Why You Shouldn't Always Cook With Olive Oil

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Why You Shouldn't Always Cook With Olive Oil

For the longest time, the only oil I bought was extra-virgin olive oil.

Then a friend, who was also a chef, told me that there are actually times when olive oil is not the best choice. So I looked into the best uses for olive oil, and when to choose another oil.

When To Use Olive Oil

When you’re making salad dressing or sautéing vegetables over medium heat, olive oil is an excellent choice. Since it has a distinct flavor, use it in dishes where you want to taste it—drizzled over steamed vegetables, soup or bread, for example. Olive oil has more monounsaturated fat than other oils, making it a great choice for heart-healthy cooking.

Find out the difference between extra-virgin olive oil and other olive oil labels and learn the winners of our olive oil taste test.

When To Skip Olive Oil

If you’re cooking over high heat, don’t choose olive oil. Olive oil has a lower smoke point—the point at which an oil literally begins to smoke (olive oil’s is between 365° and 420°F)—than some other oils. When you heat olive oil to its smoke point, the beneficial compounds in oil start to degrade, and potentially health-harming compounds form.

What To Use Instead

Canola oil, on the other hand, has a higher smoke point and is a good choice if you’ll be cooking over high heat, as when you’re roasting vegetables or sautéing food over high heat. It also has a neutral flavor and is packed with heart-healthy alpha-linolenic acid, which makes it ideal for baking. It’s also cheaper than olive oil.

From Olive Oil to Canola Oil

To help you make the switch and leave olive oil on the shelf (at least for now), click through to find recipes that use canola oil to make everything from breakfast to a tasty dinner appetizer.

Chocolate Peanut Butter Banana Muffins

Use canola oil to create the perfect breakfast muffin.

Click here for the recipe: Chocolate Peanut Butter Banana Muffins

Grilled Apples With Cheese & Honey

Dessert meets the cheese plate when you drizzle grilled apples and flavorful cheese with honey and toasted pecans for a quick and healthy finish to any meal for two.

Click here for the recipe: Grilled Apples With Cheese & Honey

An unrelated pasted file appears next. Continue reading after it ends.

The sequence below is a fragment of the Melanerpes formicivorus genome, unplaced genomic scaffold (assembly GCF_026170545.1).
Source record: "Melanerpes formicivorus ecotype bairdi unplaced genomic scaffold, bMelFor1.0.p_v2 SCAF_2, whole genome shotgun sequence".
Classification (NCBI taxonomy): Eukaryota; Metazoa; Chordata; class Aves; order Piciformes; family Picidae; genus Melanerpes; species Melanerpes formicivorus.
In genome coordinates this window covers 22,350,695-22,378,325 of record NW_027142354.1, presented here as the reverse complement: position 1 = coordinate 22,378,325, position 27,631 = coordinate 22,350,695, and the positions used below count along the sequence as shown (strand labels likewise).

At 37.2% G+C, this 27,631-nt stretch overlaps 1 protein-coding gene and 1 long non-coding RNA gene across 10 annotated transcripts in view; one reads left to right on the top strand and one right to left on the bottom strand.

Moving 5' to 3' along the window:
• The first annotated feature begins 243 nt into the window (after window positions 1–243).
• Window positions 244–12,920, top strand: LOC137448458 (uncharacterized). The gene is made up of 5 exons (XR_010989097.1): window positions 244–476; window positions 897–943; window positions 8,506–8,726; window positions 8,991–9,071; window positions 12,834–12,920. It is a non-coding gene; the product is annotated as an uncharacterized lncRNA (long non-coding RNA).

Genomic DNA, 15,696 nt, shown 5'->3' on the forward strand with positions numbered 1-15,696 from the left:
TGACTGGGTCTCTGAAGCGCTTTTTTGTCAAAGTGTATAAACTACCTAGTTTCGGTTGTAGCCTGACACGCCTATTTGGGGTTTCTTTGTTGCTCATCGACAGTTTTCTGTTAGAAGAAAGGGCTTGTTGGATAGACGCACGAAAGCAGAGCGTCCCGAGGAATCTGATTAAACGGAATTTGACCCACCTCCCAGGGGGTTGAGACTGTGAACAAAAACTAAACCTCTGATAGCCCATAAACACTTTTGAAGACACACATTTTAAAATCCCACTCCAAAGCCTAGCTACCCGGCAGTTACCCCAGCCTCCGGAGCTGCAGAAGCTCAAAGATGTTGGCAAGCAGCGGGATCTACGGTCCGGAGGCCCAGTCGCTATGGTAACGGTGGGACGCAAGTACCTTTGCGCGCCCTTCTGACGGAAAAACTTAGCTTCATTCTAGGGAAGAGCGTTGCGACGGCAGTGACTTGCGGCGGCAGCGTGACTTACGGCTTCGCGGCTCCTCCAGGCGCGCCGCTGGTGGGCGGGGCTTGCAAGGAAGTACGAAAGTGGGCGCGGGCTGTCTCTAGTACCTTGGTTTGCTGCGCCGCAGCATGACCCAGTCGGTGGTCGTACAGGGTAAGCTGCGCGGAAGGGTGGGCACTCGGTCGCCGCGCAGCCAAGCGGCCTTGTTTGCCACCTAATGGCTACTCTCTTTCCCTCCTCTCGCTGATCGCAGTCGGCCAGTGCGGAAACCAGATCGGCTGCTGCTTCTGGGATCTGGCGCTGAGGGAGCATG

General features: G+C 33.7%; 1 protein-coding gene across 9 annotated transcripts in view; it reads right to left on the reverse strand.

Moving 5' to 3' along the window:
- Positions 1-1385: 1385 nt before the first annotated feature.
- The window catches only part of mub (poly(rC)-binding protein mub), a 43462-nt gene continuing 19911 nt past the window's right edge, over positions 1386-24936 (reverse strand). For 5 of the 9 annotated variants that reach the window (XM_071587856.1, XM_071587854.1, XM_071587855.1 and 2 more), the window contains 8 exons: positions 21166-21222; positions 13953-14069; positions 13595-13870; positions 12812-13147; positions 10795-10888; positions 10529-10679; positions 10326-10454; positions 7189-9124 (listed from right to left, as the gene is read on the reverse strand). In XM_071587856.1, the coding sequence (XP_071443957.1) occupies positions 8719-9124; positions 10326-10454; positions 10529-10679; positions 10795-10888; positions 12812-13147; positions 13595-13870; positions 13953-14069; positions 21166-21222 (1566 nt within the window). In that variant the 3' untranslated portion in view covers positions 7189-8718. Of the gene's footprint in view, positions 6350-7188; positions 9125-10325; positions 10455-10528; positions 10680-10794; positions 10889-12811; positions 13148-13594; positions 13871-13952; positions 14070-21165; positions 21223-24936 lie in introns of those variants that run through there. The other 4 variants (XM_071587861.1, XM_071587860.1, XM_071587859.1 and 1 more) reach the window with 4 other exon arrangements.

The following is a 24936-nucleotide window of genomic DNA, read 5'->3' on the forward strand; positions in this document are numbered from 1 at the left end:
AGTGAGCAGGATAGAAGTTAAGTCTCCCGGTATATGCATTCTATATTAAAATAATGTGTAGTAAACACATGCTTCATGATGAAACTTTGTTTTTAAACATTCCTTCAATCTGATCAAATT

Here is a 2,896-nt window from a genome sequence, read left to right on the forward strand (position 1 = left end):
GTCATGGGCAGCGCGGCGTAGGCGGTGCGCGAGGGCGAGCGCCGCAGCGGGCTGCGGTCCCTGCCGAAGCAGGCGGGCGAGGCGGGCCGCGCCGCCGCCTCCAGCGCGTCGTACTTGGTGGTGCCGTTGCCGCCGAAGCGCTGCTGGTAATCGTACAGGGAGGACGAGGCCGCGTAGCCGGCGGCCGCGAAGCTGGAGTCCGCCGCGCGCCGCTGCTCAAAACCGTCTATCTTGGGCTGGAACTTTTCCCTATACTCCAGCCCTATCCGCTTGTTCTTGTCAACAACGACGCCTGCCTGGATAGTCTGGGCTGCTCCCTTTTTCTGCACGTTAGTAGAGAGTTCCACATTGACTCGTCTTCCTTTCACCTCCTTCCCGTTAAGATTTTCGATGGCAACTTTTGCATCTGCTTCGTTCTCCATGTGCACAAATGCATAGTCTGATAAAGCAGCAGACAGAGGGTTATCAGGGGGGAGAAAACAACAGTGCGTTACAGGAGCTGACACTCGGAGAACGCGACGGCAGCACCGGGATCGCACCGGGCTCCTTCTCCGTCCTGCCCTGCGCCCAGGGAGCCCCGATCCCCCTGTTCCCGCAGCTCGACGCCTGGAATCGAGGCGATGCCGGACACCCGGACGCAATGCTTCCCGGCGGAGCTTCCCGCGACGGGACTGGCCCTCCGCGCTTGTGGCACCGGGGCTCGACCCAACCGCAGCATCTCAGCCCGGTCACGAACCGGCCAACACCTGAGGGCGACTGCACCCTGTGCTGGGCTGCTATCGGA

Honey-Mustard Turkey Cutlets & Potatoes

Potatoes, leeks and turkey burst with intense flavor when roasted with honey, mustard and curry. Serve with: Steamed snow peas and carrots and a glass of white wine.

Click here for the recipe: Honey-Mustard Turkey Cutlets & Potatoes

Honey-Sweetened Cherry Pie

If you can’t find sour cherries, don’t fret—it’s also delicious with sweet cherries. The filling has a hint of clove and honey, which gives it a novel flavor. Serve this cherry pie with your favorite light vanilla ice cream or frozen yogurt.

Click here for the recipe: Honey-Sweetened Cherry Pie

Hungarian Apple Soup

This savory apple soup for two gets body from Yukon Gold potatoes and a touch of heat from paprika. Float some cocktail shrimp or a mound of lump crabmeat in each bowl to make it a main course.

Click here for the recipe: Hungarian Apple Soup

Hot Fudge Pudding Cake

Serve this dense, fudgy pudding cake with vanilla frozen yogurt.

Click here for the recipe: Hot Fudge Pudding Cake

Middle Eastern Burgers

Exotic-tasting spices and chopped prunes give Middle Eastern flair to these truly succulent burgers. Serve with Yogurt-Garlic Sauce, slices of ripe tomato, lettuce and sharp red onion.

Click here for the recipe: Middle Eastern Burgers

Miso-Glazed Scallops With Soba Noodles

This Japanese-inspired dish uses one sauce to make the marinade for the scallops and the caramelized pan sauce for the noodles. A good pairing would be a simple green salad.

Click here for the recipe: Miso-Glazed Scallops With Soba Noodles

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By Kerri-Ann Jennings, M.S., R.D. Associate Nutrition Editor for EatingWell Magazine

For the longest time, the only oil I bought was extra-virgin olive oil. After all, it's high in heart-healthy antioxidants called polyphenols and monounsaturated fats, which can help lower "bad" LDL cholesterol and raise "good" HDL cholesterol levels. Then a friend, who was also a chef, told me that there are actually times when olive oil is not the best choice. So I looked into the best uses for olive oil, and when to choose another oil.

Check out the slideshow above to learn about olive oil alternatives.

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